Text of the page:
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8 common myths & misconceptions about tax
February, 20th 2009

While we all do tax planning and have become well versed with many provisions of the I-T Act that are relevant to us, there are many beliefs that may not necessarily be facts.

These are perceptions that have been formed through opinions of friends, colleagues and other self-professed experts, who themselves have not grasped the provisions of the I-T Act properly.

The following are some of the myths and realities about tax.

Myth No 1: Deduction related to interest and repayment of principal housing loan is applicable to one house only.

Fact: Most taxpayers generally believe that the deduction related to interest and repayment of principal housing loan is applicable to only one house. But this is not true. On the contrary, an individual can have more than one housing loan.

"In case the individual has two housing loans for two separate house properties, and if he resides in one of the house, then the other house will be considered as deemed to be let out and the deemed rental value will be considered as taxable in the hands of the individual," says Sonu Iyer, tax partner, Ernst & Young.

Employee is eligible to claim a deduction under Section 80C of the Income Tax Act for the repayment of the principal amount. However, this amount is limited to a total of Rs 100,000 (inclusive of the other investments).

The interest paid on housing loan will be eligible for a deduction up to Rs 150,000 in case of a self-occupied property. "However, in case a property is let out, then there is no such limit. If the property is let out, then the rental value is taxable and the interest paid on housing loan can be claimed as a deduction," says Iyer.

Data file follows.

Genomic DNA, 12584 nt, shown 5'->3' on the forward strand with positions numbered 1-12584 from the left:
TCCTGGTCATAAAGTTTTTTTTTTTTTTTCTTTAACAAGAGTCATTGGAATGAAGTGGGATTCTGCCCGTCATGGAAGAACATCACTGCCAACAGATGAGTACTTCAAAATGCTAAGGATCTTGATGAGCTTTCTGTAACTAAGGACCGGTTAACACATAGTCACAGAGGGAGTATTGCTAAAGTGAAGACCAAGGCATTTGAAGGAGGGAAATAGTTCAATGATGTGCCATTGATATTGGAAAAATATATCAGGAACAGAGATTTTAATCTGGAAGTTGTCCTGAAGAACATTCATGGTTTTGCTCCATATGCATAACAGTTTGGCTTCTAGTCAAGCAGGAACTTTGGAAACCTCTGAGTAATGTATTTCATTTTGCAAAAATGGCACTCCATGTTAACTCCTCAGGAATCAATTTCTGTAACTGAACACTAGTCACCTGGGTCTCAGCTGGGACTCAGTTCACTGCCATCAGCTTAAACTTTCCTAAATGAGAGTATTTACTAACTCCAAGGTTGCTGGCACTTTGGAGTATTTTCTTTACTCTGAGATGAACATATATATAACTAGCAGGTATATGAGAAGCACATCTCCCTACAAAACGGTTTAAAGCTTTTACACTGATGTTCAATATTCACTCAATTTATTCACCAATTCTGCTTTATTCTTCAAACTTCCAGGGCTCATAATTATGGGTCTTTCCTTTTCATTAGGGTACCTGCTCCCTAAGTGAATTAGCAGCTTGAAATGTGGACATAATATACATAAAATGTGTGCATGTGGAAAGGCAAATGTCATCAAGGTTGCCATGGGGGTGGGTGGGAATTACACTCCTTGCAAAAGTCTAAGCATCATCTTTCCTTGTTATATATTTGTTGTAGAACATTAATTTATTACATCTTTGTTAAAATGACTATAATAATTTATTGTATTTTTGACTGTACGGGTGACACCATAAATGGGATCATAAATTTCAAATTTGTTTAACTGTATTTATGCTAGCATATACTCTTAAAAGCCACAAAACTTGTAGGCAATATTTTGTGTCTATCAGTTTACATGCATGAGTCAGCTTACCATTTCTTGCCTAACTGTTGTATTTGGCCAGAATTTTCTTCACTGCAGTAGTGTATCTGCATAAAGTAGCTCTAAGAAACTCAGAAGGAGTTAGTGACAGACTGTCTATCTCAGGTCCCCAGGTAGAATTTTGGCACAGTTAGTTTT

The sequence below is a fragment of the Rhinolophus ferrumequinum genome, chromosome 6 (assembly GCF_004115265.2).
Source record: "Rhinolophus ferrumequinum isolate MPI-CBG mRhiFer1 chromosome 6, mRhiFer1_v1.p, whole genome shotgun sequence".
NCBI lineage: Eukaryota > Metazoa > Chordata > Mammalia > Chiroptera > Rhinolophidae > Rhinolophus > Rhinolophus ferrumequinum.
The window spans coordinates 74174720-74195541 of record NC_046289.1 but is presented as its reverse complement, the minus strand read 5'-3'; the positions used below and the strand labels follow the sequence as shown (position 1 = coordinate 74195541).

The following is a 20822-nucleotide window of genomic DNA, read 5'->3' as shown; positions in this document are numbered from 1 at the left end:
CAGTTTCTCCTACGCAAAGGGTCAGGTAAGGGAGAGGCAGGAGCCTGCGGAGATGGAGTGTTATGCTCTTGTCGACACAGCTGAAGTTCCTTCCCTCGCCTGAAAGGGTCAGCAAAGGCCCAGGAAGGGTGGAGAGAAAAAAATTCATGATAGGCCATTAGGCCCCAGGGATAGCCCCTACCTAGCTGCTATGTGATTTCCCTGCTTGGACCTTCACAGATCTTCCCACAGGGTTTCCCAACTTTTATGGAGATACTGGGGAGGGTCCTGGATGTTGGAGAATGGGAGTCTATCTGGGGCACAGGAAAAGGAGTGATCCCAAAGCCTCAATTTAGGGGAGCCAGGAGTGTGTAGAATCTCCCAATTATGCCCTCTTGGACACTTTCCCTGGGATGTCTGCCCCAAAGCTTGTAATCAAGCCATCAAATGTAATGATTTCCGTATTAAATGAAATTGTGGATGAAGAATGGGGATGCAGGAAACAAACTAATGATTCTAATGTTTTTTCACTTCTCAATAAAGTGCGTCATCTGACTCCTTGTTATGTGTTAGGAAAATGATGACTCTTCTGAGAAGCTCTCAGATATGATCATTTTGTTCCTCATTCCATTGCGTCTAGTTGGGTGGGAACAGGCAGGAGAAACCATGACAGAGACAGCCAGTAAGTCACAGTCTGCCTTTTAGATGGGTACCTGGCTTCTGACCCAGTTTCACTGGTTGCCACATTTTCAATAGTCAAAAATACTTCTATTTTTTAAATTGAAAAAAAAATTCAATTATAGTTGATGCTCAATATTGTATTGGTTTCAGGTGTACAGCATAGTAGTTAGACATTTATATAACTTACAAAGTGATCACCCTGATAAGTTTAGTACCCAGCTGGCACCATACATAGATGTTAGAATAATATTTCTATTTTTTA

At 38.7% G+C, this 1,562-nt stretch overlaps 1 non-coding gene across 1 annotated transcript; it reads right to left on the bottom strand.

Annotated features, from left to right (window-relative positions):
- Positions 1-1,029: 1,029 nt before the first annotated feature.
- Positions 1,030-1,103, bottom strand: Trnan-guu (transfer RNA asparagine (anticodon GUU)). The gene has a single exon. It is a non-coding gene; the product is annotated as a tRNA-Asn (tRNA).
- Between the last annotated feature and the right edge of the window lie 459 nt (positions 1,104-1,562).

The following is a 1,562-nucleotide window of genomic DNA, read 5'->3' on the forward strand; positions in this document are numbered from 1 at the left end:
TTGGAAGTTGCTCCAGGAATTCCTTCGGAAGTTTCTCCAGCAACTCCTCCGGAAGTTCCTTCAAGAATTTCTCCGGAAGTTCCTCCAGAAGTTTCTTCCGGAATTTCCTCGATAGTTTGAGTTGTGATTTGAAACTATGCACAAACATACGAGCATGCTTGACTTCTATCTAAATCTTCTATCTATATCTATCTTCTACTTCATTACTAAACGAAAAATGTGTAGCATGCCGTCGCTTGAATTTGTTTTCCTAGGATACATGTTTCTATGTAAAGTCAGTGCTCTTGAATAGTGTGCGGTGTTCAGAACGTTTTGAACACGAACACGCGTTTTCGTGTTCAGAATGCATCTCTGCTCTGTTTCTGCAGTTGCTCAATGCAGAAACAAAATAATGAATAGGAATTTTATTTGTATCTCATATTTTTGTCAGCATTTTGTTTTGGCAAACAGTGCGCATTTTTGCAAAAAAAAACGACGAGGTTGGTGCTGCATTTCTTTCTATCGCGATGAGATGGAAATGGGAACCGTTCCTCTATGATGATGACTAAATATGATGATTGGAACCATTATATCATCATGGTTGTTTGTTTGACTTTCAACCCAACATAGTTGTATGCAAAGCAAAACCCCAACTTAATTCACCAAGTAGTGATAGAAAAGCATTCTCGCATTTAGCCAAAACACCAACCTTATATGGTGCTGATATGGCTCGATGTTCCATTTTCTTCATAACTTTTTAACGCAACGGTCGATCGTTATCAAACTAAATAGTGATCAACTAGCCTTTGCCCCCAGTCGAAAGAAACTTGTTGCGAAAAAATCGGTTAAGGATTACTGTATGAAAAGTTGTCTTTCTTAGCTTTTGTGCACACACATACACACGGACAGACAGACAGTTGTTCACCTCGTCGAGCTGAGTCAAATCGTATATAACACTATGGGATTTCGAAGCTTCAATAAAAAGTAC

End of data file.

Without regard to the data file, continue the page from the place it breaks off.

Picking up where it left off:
Myth No 2: Tax deduction is allowed on the entire amount going towards home loan repayment

Fact: Unlike the general perception that tax deduction is allowed on the entire amount going towards home loan repayment, "only the amount going towards the repayment of the principal is eligible for tax deduction. The interest payable on a home loan is not directly deductible from your salary income (or for that matter from your business income)," says Ashish Kapur, CEO, Invest Shoppe India Ltd.

Further, the calculation of income from house property is made for each property you own. If such a calculation results in a loss, it is allowed to be set off against your income from other heads.

Also, contrary to popular opinion, the deduction for interest payable on a loan taken to buy/construct house property (if you have more than one property) is not subject to any overall limit. The limit of Rs 1,50,000 is applicable only while calculating the income from one self-occupied property.

Myth No 3: Filing tax returns is a complex and cumbersome process

Fact: This is also not true, provided you have done your homework before filing the return. The government has notified specified forms which can be used by an individual to file tax returns. A simple form (ITR1), for instance, is prescribed if the individual only has salary income and interest income. However, an individual with income from house property or capital gain will need to file an ITR 2.

An individual can file income tax return online also. "However, the acknowledgement form generated online (ITRV) will need to be submitted manually to the tax authorities. In case you have a digital signature, then you do not need to file the ITRV," says Iyer.